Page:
Richard J. Daley Center

Richard J. Daley Center is Chicago's premier civic center and features a massive sculpture by Pablo Picasso.
A view of the plaza at night.
June 8, 2006 Richard J. Daley Center behind Block 37 construction site and signage. (Also in background left to right: Chicago City Hall, Grant Thornton Tower & James R. Thompson Center)

The Richard J. Daley Center, also known by its courtyard Daley Plaza and named after longtime mayor Richard J. Daley, is the premier civic center of the City of Chicago in Illinois. Situated on Randolph and Washington Streets between Dearborn and Clark Streets, the Richard J. Daley Center is considered one of Chicago's architectural highlights. The main building was designed in the International Style by Jacques Brownson of the firm C. F. Murphy Associates and completed in 1965. At the time it was the tallest building in Chicago, but only held this title for four years until the John Hancock Center was completed. Originally known as the Chicago Civic Center, the building was renamed for Mayor Daley on December 27, 1976, seven days after his death. [1] The 648-foot (198 m), thirty-one story building features Cor-Ten, a self-weathering steel. Cor-Ten was designed to rust, actually strengthening the structure and giving the building its distinctive red and brown color. The Daley Center has 30 floors, and is the tallest flat-roofed building in the world with fewer than 40 stories (a typical 648-foot (198 m) building would have 50-60 stories).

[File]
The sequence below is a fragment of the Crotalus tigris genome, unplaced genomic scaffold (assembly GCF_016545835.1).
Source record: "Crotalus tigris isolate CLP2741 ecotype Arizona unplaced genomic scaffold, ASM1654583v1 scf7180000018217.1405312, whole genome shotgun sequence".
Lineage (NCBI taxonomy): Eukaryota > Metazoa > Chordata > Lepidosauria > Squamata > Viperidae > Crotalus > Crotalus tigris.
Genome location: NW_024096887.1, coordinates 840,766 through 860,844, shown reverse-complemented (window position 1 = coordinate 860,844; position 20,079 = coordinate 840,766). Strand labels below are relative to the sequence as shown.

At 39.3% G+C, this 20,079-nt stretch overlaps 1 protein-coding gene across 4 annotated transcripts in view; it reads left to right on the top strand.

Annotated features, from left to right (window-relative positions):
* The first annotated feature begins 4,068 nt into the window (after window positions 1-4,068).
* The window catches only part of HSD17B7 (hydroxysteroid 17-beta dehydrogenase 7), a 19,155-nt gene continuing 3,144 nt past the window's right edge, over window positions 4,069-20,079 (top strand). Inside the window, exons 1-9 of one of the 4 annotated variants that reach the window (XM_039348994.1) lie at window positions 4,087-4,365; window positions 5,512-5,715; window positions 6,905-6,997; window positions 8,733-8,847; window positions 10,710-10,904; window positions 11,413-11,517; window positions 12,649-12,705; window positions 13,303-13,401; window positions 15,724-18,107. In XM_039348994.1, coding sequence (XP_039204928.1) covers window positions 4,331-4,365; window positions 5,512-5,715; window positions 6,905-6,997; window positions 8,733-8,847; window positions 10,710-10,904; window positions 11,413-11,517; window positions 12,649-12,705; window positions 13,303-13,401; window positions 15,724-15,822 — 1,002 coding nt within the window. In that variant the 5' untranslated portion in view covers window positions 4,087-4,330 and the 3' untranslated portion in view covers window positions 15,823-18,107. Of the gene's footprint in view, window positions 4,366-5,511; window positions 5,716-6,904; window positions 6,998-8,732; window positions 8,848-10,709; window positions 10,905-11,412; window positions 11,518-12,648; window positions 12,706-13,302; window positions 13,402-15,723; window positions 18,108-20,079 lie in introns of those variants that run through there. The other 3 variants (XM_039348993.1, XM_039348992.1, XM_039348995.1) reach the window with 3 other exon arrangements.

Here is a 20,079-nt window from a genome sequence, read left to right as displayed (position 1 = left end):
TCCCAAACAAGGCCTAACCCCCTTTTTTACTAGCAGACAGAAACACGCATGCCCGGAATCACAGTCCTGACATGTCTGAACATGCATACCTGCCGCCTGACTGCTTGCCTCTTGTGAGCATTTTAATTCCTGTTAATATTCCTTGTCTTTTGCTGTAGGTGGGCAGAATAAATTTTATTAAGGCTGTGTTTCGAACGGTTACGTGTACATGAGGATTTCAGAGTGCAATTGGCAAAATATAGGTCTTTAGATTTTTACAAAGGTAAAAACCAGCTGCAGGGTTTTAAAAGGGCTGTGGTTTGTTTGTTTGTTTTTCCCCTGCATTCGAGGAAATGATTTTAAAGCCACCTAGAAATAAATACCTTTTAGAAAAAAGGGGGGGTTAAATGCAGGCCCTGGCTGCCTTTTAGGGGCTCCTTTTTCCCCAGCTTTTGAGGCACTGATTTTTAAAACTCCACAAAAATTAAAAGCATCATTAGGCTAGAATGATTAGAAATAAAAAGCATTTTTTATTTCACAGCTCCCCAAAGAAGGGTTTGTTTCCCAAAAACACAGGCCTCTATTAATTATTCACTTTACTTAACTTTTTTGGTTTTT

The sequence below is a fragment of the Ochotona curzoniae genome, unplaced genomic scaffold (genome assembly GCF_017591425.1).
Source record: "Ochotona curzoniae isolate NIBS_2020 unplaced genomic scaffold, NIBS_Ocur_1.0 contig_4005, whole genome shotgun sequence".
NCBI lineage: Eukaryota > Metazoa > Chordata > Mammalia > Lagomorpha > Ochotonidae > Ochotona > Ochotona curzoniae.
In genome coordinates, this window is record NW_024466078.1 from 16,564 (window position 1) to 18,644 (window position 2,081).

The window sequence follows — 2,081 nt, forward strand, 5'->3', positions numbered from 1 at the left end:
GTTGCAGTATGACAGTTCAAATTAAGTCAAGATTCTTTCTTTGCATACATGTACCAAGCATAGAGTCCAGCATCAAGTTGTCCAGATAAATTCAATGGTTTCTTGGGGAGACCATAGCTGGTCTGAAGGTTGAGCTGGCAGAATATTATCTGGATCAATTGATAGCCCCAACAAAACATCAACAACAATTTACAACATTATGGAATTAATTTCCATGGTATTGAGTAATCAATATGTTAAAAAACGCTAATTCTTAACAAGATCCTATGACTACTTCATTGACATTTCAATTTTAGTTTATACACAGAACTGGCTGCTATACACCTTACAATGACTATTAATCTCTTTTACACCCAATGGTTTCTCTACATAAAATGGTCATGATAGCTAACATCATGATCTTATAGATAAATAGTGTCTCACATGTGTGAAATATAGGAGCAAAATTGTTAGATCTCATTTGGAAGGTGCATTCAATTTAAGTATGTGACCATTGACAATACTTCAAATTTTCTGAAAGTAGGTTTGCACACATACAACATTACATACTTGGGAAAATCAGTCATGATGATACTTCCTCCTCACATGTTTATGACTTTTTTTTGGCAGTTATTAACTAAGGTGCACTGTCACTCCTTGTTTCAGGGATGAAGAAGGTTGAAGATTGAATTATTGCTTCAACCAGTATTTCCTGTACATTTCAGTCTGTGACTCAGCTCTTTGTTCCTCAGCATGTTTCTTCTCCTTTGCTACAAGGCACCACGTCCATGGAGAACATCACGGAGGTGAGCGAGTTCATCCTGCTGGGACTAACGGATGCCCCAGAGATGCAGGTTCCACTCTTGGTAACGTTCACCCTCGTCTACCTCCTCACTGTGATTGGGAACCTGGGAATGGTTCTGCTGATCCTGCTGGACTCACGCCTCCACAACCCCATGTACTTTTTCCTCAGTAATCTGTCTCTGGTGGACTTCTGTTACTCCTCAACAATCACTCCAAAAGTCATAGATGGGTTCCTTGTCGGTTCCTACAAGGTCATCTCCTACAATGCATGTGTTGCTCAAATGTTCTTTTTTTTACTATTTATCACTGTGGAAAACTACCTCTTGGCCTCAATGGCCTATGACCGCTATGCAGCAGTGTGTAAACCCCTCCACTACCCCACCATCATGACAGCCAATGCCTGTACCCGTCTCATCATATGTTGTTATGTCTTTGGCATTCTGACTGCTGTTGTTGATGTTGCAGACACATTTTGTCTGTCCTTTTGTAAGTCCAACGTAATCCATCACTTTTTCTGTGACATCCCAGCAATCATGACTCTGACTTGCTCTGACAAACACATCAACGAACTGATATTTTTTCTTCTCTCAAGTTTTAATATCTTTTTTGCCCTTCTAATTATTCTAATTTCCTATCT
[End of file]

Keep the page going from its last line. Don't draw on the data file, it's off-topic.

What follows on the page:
Building features

The Richard J. Daley Center houses more than 120 court and hearing rooms as well as the Cook County Law Library, offices of the Clerk of the Circuit Court, and certain court-related divisions of the Sheriff's Department. The building also houses office space for both the city and Cook County, of which the City of Chicago is its seat of government. The windows are cor-ten steel and bronze/white tinted.